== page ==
#ScifiMonth Book Review: How Rory Thorne Destroyed the Multiverse by K. Eason

I received a review copy from the publisher. This does not affect the contents of my review and all opinions are my own.

How Rory Thorne Destroyed the Multiverse by K. Eason

Mogsy’s Rating: 3.5 of 5 stars

Genre: Science Fiction, Fantasy

Series: Book 1 of The Thorne Chronicles

Publisher: DAW (October 8, 2019)

Length: 416 pages

Author Information: Website | Twitter

Not surprisingly, the first thing to catch my eye when I saw the publisher blurb for How Rory Thorne Destroyed the Multiverse was this little nugget: “The Princess Brides meets Princess Leia.” And now that I’ve finished the book, want to know how closely that description fits the reality? Well, pretty damn close, actually. This rollicking genre-bending adventure reads almost exactly like a fairy tale set in space, with an overload of fun, unique twists on the classic tropes we know and love.

Once upon a time in a space kingdom, there lived a king eagerly awaiting the birth of his son and heir—only, when the day finally arrived, everyone is shocked when the royal consort gives birth to a girl! While a firstborn daughter has not been seen in more than ten generations, the Thorne Consortium decides to move forward with the traditional Naming Ceremony in which the princess will be presented to the galaxy at large, as well as to each of the thirteen fairies invited to bless the child.  These blessings, which can range from a gift of beauty to a knack for playing the harp, can shape a person for the rest of their lives, but the 13th fairy instead bestows upon the newborn Rory a “curse”—the ability to see through lies and flattery, no matter how well concealed. Fortunately, the 12th fairy, who hadn’t given her blessing yet, responds by gifting Rory with tenacity and courage. And so, a new galactic legend is born.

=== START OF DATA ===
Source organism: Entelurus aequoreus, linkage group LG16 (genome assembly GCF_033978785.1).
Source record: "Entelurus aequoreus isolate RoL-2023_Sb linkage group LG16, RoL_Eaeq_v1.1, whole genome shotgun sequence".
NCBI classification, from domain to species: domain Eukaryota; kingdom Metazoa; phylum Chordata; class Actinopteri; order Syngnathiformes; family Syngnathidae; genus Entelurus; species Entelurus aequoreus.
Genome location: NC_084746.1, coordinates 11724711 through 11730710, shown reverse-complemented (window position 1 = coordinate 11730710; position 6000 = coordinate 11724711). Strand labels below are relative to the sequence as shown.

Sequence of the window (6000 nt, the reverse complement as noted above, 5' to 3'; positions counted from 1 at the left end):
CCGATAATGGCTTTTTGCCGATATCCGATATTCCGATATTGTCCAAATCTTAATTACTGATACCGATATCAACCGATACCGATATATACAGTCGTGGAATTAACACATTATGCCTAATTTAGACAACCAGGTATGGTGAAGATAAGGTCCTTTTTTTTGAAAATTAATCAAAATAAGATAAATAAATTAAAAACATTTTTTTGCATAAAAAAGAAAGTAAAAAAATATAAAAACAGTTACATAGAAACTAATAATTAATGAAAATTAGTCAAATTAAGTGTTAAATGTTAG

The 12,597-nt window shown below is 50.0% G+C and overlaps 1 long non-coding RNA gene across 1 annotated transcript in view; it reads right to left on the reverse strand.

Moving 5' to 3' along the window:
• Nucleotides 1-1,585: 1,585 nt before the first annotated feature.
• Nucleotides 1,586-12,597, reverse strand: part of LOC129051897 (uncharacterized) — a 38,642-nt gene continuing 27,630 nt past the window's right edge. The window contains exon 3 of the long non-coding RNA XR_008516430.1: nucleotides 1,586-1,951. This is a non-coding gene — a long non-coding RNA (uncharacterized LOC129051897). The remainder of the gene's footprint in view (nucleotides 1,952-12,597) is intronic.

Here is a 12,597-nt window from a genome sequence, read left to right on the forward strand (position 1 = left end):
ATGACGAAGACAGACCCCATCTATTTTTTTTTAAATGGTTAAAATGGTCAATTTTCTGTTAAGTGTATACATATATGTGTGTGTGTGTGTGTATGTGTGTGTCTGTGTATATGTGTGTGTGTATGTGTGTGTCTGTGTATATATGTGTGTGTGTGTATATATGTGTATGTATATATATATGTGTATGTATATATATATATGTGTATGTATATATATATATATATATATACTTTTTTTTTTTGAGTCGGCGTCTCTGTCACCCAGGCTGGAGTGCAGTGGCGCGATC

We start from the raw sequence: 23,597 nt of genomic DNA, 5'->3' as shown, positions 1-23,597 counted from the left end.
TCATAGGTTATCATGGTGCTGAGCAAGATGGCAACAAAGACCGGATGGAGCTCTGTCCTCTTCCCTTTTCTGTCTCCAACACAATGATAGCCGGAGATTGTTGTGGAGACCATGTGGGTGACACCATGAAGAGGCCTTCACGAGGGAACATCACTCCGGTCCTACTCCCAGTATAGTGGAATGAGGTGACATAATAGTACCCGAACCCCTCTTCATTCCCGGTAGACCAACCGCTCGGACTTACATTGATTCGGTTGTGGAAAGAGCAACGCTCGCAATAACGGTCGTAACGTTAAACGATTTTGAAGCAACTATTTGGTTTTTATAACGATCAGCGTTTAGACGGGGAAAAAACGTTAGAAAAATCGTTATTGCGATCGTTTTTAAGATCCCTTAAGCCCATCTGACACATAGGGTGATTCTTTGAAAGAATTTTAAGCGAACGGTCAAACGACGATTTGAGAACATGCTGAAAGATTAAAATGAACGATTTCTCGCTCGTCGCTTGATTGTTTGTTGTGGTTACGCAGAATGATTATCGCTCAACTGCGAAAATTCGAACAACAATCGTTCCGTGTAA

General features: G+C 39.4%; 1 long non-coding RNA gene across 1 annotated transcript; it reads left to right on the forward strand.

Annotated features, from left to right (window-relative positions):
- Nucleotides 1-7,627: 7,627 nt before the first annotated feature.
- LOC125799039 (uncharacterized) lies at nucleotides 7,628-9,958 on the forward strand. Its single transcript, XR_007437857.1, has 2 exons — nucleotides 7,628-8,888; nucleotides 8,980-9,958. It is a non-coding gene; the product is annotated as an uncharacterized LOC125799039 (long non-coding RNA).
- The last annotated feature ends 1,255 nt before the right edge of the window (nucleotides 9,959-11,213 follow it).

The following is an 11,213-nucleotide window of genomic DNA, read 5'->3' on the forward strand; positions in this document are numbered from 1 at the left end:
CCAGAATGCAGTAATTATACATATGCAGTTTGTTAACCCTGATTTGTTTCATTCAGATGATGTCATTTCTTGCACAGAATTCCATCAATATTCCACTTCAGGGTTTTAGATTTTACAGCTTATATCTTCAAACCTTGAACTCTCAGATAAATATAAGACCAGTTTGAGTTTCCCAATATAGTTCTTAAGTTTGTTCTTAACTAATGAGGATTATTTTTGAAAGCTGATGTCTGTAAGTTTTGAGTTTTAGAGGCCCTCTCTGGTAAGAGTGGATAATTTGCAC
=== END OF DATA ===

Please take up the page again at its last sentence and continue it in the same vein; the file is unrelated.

Growing up though, our princess did not have the easiest time, especially when her father is assassinated and her mother gives birth a second time, this time to a boy, who unseats Rory as heir. Our protagonist is also betrothed to a prince of a distant world, Ivar, who is sweet but cowardly, and doesn’t make a very good impression on Rory the first time they meet. Still, she is whisked off to space station Urse the moment she comes of age in order to prepare for the marriage, but of course, fate has other ideas as always. Ivar’s nefarious regent, Minister Moss, has decided to seize power for himself, leaving it up to Rory to uncover the conspiracy and rescue the prince.

With shades of Sleeping Beauty playing at its edges, How Rory Thorne Destroyed the Multiverse is a gender-flipping fantasy-in-space opera that turns several major fairy tale themes on their head. Reading it was an interesting experience because I recognized so many tropes, yet at the same time knew enough not to count on anything going as planned. This was the key feature that made this book so fun to read, as I could never guess where author K. Eason was going to take the story or the characters, only that it would lead to something unexpected.